Take a look over under the "Archive" at Tom's Fishing with John post

Accidentally even more disturbing than the complete post title....

Until the light takes us (2008)

Until The Light Takes Us recollects the Norwegian Black Metal scene of the early 1990s. Made notorious by a series of church burnings and homicides the subculture was subsequently tarred as satanism by the media. The film revisits that time, interviewing many key people and readdressing some claims about their motivations and beliefs.
Our two key interviewees are Varg Vikernes aka Count Grishnakh of Burzum seen here as he was until 2009, in Trondheim maximum security prison. Also Gylve of Darkthrone, a more passive character very involved in the scene but whom never crossed the line into criminal or violent activity. The interviews are totally engaging, especially that of Vikernes who is eloquent and compelling in his beliefs against the christian church and in a music which is surprisingly provocative when explained from it's conception. The film paces well by constantly turning our head between our two main subjects Varg & Gylve, representing the past and the present, the origins and a critique of the commercialization of Black metal culture in Norway, you could even say two perspectives from either side of the law.
It might be a stretch but I couldn't help noticing many parallels between black metal and the Rap scene of the early nineties. So many artists wanting to be the baddest, no-one backing down, everyone wanting to be the most extreme and both scenes crescendo with a series of deaths before being exploited commercially. Obviously the modern rap/R'n'B business is turning round much more cash these days, but the parallels were there at the start.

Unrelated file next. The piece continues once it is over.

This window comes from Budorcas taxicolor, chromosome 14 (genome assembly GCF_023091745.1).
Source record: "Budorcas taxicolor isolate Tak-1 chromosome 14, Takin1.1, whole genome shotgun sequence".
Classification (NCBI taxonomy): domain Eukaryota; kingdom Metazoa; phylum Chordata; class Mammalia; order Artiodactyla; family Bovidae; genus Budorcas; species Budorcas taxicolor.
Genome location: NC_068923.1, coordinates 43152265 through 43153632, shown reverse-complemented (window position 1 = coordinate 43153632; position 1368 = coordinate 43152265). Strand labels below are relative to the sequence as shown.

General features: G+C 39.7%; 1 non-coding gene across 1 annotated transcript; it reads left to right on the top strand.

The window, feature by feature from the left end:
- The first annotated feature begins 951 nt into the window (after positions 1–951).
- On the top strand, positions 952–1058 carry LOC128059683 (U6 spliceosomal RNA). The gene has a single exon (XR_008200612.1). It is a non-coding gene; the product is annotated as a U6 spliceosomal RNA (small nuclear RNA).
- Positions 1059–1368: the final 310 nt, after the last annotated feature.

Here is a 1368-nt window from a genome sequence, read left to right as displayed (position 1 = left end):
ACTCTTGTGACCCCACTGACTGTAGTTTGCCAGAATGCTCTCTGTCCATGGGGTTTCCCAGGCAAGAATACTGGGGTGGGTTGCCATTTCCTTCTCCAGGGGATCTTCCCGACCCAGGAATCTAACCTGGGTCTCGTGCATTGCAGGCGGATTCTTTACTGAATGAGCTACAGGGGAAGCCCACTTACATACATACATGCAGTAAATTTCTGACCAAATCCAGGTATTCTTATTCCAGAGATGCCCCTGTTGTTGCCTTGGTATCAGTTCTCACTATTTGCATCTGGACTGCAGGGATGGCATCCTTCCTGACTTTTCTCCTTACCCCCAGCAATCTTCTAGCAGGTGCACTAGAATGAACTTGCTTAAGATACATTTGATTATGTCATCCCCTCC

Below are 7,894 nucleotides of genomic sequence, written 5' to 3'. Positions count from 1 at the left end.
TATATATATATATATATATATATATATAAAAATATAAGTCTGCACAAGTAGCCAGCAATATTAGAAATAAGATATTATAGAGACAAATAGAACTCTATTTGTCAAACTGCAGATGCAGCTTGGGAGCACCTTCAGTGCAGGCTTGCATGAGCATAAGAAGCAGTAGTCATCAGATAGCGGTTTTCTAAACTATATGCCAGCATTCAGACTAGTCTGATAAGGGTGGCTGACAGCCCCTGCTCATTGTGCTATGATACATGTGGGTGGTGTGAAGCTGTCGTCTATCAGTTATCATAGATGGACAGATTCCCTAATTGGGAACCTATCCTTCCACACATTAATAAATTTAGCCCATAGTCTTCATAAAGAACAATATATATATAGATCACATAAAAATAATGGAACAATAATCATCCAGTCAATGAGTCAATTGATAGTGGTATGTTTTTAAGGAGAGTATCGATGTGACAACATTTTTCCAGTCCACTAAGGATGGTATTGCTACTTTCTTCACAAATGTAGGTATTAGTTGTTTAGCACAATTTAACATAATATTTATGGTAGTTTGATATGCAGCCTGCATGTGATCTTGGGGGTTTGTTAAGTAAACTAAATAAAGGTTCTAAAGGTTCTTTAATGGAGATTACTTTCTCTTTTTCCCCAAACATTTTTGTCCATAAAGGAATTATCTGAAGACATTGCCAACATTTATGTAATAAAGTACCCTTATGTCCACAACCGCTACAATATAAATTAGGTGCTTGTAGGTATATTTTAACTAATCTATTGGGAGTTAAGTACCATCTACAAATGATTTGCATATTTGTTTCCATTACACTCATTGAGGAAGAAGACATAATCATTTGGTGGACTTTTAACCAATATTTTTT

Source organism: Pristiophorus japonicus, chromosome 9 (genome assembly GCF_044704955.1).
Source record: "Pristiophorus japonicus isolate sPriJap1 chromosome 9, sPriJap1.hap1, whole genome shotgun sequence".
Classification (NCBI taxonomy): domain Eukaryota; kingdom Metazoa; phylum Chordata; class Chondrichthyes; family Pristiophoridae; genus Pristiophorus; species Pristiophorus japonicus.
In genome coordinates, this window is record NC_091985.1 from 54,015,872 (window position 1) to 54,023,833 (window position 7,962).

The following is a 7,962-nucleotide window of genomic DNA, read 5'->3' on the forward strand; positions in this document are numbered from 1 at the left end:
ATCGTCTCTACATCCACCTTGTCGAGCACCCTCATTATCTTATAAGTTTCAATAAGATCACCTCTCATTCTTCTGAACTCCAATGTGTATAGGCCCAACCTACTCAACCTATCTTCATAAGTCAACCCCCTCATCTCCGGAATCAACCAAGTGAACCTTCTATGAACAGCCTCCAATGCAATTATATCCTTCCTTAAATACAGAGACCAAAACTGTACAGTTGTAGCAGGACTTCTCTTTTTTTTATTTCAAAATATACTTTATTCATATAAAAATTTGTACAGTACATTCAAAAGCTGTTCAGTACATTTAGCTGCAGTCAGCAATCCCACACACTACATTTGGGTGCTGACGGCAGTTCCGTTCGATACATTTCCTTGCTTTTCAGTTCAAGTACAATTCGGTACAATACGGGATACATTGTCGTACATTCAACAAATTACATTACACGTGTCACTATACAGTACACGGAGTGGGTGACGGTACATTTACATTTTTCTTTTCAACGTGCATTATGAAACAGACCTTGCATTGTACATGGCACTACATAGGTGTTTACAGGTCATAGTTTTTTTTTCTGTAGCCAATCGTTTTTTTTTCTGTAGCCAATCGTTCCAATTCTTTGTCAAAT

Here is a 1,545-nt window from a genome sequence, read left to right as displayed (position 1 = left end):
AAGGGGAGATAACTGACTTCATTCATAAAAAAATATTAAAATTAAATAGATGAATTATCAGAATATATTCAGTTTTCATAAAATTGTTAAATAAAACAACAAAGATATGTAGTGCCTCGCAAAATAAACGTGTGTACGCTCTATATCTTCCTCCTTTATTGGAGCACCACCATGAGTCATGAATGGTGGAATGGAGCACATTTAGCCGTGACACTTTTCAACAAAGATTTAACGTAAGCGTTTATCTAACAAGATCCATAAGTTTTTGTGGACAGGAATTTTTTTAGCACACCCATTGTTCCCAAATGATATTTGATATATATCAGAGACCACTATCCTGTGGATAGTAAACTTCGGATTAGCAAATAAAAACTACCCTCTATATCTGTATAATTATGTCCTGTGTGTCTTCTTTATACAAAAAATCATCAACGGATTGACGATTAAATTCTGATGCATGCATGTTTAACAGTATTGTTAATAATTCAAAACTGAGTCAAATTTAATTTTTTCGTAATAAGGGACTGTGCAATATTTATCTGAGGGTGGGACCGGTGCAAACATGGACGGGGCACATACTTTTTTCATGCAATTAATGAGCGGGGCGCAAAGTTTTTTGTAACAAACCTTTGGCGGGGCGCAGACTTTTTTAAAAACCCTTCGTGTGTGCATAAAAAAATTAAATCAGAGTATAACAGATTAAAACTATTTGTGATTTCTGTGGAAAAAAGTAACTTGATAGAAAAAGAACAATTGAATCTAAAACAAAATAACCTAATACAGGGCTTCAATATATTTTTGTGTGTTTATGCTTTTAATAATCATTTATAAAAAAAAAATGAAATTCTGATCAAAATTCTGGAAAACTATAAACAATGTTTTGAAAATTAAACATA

The production here is decent but what makes the film is really the subject and the clever way in which things are brought together to avoid a one note movie. Instead of just being about the music and excluding most of it's potential audience, Until the light takes us is instead about the people behind the music and the environments and circumstances that made them who they are. It takes an anthropologists perspective on Black Metal as a subculture rather than simply a musical genre. The soundtrack to the film is mercifully not Black Metal, instead the filmmakers opted for some electronic music which is moodier, cinematic and just works better.
It left me feeling enlightened and more appreciative in general of a scene I never understood and had had little exposure to. I was shocked at times and in awe that all this had happened and I knew nothing about it, swept under the carpet mostly. Now the right people have a chance to talk about it to a quite objective, some might even say sympathetic filmmaker. Provocative and controversial, just the way art should be.